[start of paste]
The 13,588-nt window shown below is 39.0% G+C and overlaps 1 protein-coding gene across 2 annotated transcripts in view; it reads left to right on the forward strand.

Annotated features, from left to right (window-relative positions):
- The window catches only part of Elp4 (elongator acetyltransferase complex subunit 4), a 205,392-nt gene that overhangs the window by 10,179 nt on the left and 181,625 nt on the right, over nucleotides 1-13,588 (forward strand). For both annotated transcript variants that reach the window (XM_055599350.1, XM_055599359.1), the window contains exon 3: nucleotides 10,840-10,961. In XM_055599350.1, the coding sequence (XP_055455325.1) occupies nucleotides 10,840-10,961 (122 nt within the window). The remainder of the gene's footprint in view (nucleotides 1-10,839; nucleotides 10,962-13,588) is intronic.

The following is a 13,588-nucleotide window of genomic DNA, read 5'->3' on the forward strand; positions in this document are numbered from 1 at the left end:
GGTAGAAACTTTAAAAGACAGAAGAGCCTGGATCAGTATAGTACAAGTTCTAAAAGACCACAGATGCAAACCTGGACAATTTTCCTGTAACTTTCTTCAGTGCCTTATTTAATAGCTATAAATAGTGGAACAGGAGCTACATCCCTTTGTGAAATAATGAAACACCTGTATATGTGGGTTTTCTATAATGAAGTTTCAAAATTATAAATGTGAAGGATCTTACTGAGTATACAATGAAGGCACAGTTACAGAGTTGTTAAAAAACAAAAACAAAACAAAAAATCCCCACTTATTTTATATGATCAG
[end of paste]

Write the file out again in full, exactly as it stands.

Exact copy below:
The 13,588-nt window shown below is 39.0% G+C and overlaps 1 protein-coding gene across 2 annotated transcripts in view; it reads left to right on the forward strand.

Annotated features, from left to right (window-relative positions):
- The window catches only part of Elp4 (elongator acetyltransferase complex subunit 4), a 205,392-nt gene that overhangs the window by 10,179 nt on the left and 181,625 nt on the right, over nucleotides 1-13,588 (forward strand). For both annotated transcript variants that reach the window (XM_055599350.1, XM_055599359.1), the window contains exon 3: nucleotides 10,840-10,961. In XM_055599350.1, the coding sequence (XP_055455325.1) occupies nucleotides 10,840-10,961 (122 nt within the window). The remainder of the gene's footprint in view (nucleotides 1-10,839; nucleotides 10,962-13,588) is intronic.

The following is a 13,588-nucleotide window of genomic DNA, read 5'->3' on the forward strand; positions in this document are numbered from 1 at the left end:
GGTAGAAACTTTAAAAGACAGAAGAGCCTGGATCAGTATAGTACAAGTTCTAAAAGACCACAGATGCAAACCTGGACAATTTTCCTGTAACTTTCTTCAGTGCCTTATTTAATAGCTATAAATAGTGGAACAGGAGCTACATCCCTTTGTGAAATAATGAAACACCTGTATATGTGGGTTTTCTATAATGAAGTTTCAAAATTATAAATGTGAAGGATCTTACTGAGTATACAATGAAGGCACAGTTACAGAGTTGTTAAAAAACAAAAACAAAACAAAAAATCCCCACTTATTTTATATGATCAG